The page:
5 Tips to Prevent and Manage Turf Burn Injuries
Jun 2, 2016
We all know that injuries suck, but the undefeated King of Pain in soccer is the turf burn. We deep dive into understanding turf burns and the recommended methods of prevention, protection, and treatment.
1. “Raspberries” - The unpleasant sight & sensation of turf burns
Field injuries are more common than you might think. Turf burns bleed, hurt, and can get dangerously infected (a.k.a. “turf burn infections”). Because most players play through these injuries, they often go unreported. But with the explosive global growth of soccer world combined with generally poor field conditions and an increasing number of synthetic surfaces, skin injuries seem to be increasing in number and severity.
A Dutch study reported that 84% of professional soccer players sustained at least one major turf burn during the season, with goalkeepers at the highest risk. Several outbreaks of antibiotic-resistant staph infections in athletic teams have also been directly linked to turf burns.
2. The first cut is the deepest
Turf burns are not really thermal (burn) injuries. The combination of violent mechanical shearing of the skin and frictional abrasion can lead to large areas of superficial skin injury, which we all know are extremely painful and can take weeks to heal.
A new study examined severe turf burns and found that they were more similar to skin grafts and bikers’ road rash than to a heat or chemical burn. The same study found that less abrasive damage was seen during soccer slide tackles on wet natural grass than on dry grass or synthetic turf.
3. The grass is always greener
There is little doubt that most soccer players perceive that artificial turf is more threatening than natural grass. No shocker there. A group of international female soccer player felt so strongly that they filed suit against FIFA and the Canadian Soccer Association prior to the 2015 World World Cup to halt the use of synthetic turf during the tournament (the suit was later dropped). But current research on newer 3rd and 4th generation (Field Turf, etc) surfaces has not confirmed this belief. However, the conflicting data showing otherwise comparable injury rates between natural and synthetic turf fields still confirms that skin abrasion rates are higher on artificial grass surfaces.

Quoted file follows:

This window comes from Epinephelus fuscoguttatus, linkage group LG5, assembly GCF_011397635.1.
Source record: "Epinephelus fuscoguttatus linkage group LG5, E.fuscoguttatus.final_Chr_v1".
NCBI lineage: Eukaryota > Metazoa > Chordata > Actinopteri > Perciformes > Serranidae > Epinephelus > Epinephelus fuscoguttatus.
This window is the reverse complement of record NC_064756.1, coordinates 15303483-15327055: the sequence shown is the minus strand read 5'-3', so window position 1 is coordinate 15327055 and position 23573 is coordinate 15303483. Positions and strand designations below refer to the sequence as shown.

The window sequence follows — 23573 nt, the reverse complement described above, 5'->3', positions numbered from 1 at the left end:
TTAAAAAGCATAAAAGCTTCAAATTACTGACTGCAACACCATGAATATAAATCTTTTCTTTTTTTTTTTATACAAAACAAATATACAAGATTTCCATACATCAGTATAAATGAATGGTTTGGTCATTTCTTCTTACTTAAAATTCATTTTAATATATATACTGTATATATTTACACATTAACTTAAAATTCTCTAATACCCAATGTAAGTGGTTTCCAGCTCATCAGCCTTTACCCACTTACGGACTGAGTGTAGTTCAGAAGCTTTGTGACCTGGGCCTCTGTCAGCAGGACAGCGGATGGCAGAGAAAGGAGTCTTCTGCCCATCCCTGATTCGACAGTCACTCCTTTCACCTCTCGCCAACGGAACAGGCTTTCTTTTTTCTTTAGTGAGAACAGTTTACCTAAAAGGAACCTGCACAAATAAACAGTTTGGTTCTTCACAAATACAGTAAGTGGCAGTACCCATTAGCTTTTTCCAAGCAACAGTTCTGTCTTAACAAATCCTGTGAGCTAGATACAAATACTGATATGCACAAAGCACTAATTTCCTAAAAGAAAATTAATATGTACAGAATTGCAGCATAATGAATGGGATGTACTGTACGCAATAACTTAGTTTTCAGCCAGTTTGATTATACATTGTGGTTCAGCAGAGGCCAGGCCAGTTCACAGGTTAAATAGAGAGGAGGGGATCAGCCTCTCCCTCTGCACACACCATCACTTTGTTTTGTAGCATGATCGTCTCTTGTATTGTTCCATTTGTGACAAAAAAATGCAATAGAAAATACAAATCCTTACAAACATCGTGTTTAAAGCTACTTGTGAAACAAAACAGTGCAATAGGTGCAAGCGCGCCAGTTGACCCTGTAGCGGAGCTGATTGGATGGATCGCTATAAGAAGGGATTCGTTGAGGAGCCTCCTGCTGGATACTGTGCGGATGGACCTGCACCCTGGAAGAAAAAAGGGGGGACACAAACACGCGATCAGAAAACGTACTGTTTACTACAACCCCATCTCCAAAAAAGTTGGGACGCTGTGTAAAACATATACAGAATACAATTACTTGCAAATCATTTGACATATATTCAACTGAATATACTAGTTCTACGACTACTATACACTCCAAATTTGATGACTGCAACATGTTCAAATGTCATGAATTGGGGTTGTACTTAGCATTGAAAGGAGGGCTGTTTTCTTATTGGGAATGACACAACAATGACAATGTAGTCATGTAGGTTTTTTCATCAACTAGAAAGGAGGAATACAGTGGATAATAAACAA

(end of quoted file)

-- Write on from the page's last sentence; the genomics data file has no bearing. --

Despite lingering health concerns, the high cost of maintaining high-grade natural grass fields has driven many communities around the country to convert to artificial surfaces. There are now over 14,000 synthetic sports fields in play in the US alone with a 10% increase per year.
4. You’ll never walk alone
We all know that soccer fields are not the most sterile places on earth. All types of bacteria and other nasty contaminants populate our pitches. The bigger problem with skin abrasions is that they provide sudden exposure of subcutaneous blood vessels to millions of these opportunistic bacteria. In one study, 42% of players harbored staph bacteria. Yikes!
Worse yet, antibiotic-resistant bacteria can live for weeks on both natural and synthetic fields as well as happily colonizing your sweaty old gear. Because up to 10% of these abrasions will become infected if untreated, players need to become more proactive in treating. The old adage of “leave it alone and let the air get at it” only delays healing and leads to increased scarring and re-injury.
Want a better approach? Aggressively scrub the area clean with a disinfectant (chlorehexidine=GOOD, hydrogen peroxide=BAD) and then keep it clean, moist, and covered using Tegaderm or hydrogel. This can trim healing time from 3 weeks down to as little as 7-10 days. Oh, yeah, and no sharing towels in the locker room or using a communal whirlpool.
5. Less is more when preventing turf burns
Soccer players need to start borrowing tactics from our road rash-plagued bike racing cousins. We need to start covering ourselves with modern, breathable and next-generation contact padding, which, fortunately, has ignited growing interest in an effort to protect our largest organ. Field maintenance, although expensive, also needs to become a priority. Both natural and artificial turf fields should be irrigated to control radiant temperatures and decrease abrasive risk.
Dr. Raymond Rocco Monto is a contributing writer for Storelli.com focused on soccer training techniques and mental and physical exercises to help better your game.
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